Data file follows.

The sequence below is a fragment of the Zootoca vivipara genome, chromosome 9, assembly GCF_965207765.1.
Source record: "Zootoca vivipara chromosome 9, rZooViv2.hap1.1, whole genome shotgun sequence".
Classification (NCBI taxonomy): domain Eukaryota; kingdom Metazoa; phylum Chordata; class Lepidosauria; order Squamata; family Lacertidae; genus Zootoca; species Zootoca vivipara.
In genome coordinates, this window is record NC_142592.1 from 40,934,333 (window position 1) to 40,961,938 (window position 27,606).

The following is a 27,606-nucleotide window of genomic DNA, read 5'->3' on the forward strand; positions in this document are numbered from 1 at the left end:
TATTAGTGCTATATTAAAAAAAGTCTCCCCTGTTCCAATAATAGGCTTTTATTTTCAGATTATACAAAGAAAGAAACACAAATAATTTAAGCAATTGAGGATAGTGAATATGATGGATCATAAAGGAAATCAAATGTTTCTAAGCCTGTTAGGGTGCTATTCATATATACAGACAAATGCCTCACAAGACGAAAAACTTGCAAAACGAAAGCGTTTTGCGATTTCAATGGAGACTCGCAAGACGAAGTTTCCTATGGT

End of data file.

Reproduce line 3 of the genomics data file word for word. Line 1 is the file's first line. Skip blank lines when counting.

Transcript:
Classification (NCBI taxonomy): domain Eukaryota; kingdom Metazoa; phylum Chordata; class Lepidosauria; order Squamata; family Lacertidae; genus Zootoca; species Zootoca vivipara.